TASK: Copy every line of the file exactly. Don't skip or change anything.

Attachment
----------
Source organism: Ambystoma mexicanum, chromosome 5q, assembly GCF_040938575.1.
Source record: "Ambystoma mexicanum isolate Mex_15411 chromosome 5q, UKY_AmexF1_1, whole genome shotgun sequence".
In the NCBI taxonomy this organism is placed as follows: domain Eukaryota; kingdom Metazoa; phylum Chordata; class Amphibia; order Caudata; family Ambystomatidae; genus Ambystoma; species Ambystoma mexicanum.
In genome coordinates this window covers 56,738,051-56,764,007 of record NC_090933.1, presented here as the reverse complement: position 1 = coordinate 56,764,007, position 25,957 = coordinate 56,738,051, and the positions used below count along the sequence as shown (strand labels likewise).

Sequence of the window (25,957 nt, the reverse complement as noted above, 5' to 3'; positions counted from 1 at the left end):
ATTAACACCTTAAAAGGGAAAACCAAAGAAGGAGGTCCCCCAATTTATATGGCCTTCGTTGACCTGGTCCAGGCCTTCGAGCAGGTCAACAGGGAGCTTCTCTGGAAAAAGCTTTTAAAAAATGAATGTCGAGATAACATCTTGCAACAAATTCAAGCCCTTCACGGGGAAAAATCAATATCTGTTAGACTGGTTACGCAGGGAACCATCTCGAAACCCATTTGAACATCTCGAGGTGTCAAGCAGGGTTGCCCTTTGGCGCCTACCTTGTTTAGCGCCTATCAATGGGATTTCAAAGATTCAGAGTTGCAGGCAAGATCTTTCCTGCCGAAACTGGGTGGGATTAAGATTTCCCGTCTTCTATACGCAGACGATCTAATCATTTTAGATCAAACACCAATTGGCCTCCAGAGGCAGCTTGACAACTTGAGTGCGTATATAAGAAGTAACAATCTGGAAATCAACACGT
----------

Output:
Source organism: Ambystoma mexicanum, chromosome 5q, assembly GCF_040938575.1.
Source record: "Ambystoma mexicanum isolate Mex_15411 chromosome 5q, UKY_AmexF1_1, whole genome shotgun sequence".
In the NCBI taxonomy this organism is placed as follows: domain Eukaryota; kingdom Metazoa; phylum Chordata; class Amphibia; order Caudata; family Ambystomatidae; genus Ambystoma; species Ambystoma mexicanum.
In genome coordinates this window covers 56,738,051-56,764,007 of record NC_090933.1, presented here as the reverse complement: position 1 = coordinate 56,764,007, position 25,957 = coordinate 56,738,051, and the positions used below count along the sequence as shown (strand labels likewise).

Sequence of the window (25,957 nt, the reverse complement as noted above, 5' to 3'; positions counted from 1 at the left end):
ATTAACACCTTAAAAGGGAAAACCAAAGAAGGAGGTCCCCCAATTTATATGGCCTTCGTTGACCTGGTCCAGGCCTTCGAGCAGGTCAACAGGGAGCTTCTCTGGAAAAAGCTTTTAAAAAATGAATGTCGAGATAACATCTTGCAACAAATTCAAGCCCTTCACGGGGAAAAATCAATATCTGTTAGACTGGTTACGCAGGGAACCATCTCGAAACCCATTTGAACATCTCGAGGTGTCAAGCAGGGTTGCCCTTTGGCGCCTACCTTGTTTAGCGCCTATCAATGGGATTTCAAAGATTCAGAGTTGCAGGCAAGATCTTTCCTGCCGAAACTGGGTGGGATTAAGATTTCCCGTCTTCTATACGCAGACGATCTAATCATTTTAGATCAAACACCAATTGGCCTCCAGAGGCAGCTTGACAACTTGAGTGCGTATATAAGAAGTAACAATCTGGAAATCAACACGT